11. Domestic demand displays a more moderate course in the second quarter. Survey indicators point to a weaker consumer confidence as well as the trends of orders in firms especially producing for the domestic market. The current outlook signals for a domestic demand-driven slowdown, which is consistent with past projections that economic activity would converge to the uynderlying trend. In the close future, rising volatility in financial markets and perceptions of uncertainty, the depreciation in the Turkish lira and mounting financing costs may restrain domestic demand through investments. Meanwhile, accommodative fiscal measures are projected to moderate the slowdown in domestic demand.
12. In the first quarter, the maintained strength of economic activity supported the increase in employment and the decline in unemployment. Leading indicators signal that the balancing in economic activity in the period ahead may result in some deceleration in the labor market improvement.
13. In sum, recently released data indicate that economic activity remains strong in the first quarter, while it is converging to its underlying trend in the second quarter amid the balancing in domestic demand.
Monetary Policy and Risks
14. Current data on global economy point to stable and strong growth both in advanced and emerging economies. Data for the first quarter hint at an accelerated global growth compared to the previous quarter, and the prospects for the year end remain positive. Despite rising commodity and energy prices amid the solid growth outlook, consumer and core inflation rates are moderate across the globe.
15. Risks to the global growth outlook are more on the downside for the upcoming period. Major risks that can pose a drag on global growth include geopolitical tensions and the rising protectionist sentiment in international trade. Both the US government’s decision not to exempt EU member states from the additional customs tariffs on imported steel and aluminum and political uncertainty add to the downside risks to EU growth that slowed down in the first quarter of the year. The newly passed US tax reform is poised to provide a growth boost to the US and its trading partners, which is considered a major upside risk to global growth.
16. After the March announcement on imposing additional customs tariffs on imported steel and aluminum, the US government lifted certain country exemptions from tariffs in early June, sparking possibly more protectionism in international trade across the world. In fact, impacted trading partners are poised to impose retaliatory tariffs that would spark more trade protectionism. The potential negative spillovers of such policies on global growth will depend on the size and form of the response of other trading partners.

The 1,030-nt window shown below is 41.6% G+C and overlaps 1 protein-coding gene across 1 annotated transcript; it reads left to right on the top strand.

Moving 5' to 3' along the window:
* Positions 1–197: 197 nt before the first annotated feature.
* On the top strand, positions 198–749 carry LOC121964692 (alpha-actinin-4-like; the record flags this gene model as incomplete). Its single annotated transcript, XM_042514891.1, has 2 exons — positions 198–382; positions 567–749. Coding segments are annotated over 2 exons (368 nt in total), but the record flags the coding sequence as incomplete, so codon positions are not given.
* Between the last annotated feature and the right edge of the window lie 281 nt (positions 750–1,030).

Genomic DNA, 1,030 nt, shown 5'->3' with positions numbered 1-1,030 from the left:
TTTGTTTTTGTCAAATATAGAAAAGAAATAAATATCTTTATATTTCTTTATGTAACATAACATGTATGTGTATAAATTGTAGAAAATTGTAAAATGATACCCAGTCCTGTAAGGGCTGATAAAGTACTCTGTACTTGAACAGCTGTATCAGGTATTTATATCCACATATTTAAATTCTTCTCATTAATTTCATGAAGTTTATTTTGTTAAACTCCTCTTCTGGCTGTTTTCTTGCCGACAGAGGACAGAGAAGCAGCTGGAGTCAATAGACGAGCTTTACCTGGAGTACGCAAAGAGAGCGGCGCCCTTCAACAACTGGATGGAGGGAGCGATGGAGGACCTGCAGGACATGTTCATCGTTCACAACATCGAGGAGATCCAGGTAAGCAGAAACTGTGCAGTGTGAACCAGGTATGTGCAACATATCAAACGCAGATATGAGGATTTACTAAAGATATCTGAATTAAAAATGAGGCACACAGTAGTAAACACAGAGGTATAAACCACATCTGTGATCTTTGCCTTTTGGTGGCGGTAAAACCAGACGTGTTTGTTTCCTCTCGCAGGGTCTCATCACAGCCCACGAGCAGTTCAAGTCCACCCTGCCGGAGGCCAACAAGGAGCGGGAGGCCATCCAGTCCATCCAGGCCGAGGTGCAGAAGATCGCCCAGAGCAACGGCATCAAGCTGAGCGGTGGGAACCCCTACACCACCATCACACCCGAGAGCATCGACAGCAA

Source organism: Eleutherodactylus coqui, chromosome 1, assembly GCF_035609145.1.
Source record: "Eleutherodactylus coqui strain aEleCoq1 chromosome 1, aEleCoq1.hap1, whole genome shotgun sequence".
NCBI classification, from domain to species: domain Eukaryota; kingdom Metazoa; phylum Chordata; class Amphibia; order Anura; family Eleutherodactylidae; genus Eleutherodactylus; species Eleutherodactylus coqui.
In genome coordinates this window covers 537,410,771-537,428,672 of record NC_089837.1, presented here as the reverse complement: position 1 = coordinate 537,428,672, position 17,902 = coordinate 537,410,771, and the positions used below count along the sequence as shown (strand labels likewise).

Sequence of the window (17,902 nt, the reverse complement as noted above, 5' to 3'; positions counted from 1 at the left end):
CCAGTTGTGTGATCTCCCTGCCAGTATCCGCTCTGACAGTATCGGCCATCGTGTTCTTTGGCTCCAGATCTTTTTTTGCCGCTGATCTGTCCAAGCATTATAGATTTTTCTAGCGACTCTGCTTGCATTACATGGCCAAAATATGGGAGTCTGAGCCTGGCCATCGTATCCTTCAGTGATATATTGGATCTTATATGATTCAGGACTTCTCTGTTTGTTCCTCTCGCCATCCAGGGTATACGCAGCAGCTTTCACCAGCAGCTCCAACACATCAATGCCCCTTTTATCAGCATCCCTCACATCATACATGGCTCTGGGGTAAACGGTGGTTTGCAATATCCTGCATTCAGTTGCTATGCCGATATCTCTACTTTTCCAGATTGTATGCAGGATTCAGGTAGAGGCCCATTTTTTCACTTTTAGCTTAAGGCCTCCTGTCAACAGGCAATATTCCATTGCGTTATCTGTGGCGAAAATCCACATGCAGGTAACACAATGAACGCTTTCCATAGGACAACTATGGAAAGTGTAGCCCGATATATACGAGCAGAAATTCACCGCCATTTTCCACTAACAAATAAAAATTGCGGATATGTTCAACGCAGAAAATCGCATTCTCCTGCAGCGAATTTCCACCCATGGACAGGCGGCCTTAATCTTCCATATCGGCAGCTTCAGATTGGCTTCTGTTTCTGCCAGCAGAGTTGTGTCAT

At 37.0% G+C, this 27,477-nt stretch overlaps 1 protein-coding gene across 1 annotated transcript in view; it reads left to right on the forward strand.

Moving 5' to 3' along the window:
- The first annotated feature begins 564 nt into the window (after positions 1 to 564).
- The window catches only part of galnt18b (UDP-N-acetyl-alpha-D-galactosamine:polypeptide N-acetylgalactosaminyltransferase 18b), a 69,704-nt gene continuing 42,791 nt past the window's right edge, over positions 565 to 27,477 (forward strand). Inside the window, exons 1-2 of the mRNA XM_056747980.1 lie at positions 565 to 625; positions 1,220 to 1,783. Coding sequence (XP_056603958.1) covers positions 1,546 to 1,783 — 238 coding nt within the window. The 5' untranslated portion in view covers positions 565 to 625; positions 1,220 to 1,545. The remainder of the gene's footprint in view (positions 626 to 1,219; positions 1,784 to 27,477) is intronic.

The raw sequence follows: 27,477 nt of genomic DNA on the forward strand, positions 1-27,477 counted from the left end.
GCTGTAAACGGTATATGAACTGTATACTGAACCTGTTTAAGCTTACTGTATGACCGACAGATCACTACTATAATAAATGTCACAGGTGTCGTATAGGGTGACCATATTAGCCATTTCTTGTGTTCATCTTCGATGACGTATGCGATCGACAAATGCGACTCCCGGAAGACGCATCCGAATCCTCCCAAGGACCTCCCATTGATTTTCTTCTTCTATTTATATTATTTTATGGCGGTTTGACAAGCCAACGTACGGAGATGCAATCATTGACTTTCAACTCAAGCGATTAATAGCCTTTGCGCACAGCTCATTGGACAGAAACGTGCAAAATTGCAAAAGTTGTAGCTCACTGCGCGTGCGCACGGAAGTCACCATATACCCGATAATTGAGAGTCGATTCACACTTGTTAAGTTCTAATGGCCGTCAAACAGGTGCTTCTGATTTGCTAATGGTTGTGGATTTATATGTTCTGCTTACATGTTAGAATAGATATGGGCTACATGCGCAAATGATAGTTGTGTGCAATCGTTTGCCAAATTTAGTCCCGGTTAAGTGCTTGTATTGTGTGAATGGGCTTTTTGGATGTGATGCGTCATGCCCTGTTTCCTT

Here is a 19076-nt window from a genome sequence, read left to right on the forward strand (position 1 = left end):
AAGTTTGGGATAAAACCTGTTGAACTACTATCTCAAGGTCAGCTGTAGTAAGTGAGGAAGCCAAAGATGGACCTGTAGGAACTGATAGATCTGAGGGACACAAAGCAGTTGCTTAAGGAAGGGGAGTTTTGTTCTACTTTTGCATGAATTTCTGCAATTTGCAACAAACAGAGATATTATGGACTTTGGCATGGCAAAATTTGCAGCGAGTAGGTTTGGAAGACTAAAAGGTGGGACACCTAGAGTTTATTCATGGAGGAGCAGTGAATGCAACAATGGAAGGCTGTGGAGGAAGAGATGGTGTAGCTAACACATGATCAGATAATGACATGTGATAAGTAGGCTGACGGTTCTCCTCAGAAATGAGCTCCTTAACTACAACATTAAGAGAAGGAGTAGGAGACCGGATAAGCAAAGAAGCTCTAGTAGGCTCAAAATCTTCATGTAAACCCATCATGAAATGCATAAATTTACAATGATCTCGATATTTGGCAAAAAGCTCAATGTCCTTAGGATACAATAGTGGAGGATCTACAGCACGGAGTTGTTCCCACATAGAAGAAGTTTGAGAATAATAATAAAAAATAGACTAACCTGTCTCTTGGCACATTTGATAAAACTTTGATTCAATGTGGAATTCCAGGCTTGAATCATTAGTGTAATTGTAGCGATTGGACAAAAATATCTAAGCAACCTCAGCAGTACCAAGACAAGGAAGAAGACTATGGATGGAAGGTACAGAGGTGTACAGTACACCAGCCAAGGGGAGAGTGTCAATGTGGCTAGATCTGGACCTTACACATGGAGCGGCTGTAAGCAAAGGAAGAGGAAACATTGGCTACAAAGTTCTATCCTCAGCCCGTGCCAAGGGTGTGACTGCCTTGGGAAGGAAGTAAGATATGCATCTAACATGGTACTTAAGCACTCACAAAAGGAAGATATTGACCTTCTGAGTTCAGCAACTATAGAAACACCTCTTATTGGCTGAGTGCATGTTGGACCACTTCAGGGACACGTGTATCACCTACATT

17. An analysis of risks to global inflation reveals that geopolitical developments coupled with uncertainties regarding trade policies are likely to pose upside risks to commodity prices, especially to energy and metal prices. Moreover, in line with the falling unemployment rates in advanced economies, the possibility of wages to increase more rapidly than current trends is among major risk factors to push up inflation.
18. Financial conditions have recently tightened in advanced economies. The probability of an accelerated inflation due to brisk demand conditions and rising commodity prices constitutes a risk of triggering a faster-than-projected tightening in monetary policies across these countries. US bond returns have been on the rise since mid-April as the Federal Reserve (the Fed) hints at three policy rate hikes in the remainder of 2018. Amid the appreciation of the US dollar, global financial markets have recently witnessed fluctuations, the risk sentiment towards emerging economies has deteriorated, exchange rates saw depreciation and increased volatility and portfolio flows lost momentum.
19. Fluctuating global financial markets have a tightening effect on domestic financial conditions, which led to a higher risk premium, slower portfolio flows, a weaker and more volatile Turkish lira and higher market and loan rates. Geopolitical developments and the outlook for macro indicators such as inflation and the current account deficit made Turkey more sensitive to global fluctuations. Due to higher risk premium and reduced portfolio flows, the Turkish lira faced more depreciation and volatility compared to other emerging market currencies. On the credit market front, the loan boost created by the CGF support of 2017 has largely subsided and in addition to commercial loans, there has been a balancing in consumer loans, especially in housing loans. Hence, both external and domestic developments suggest that financial conditions will remain tight over the upcoming period.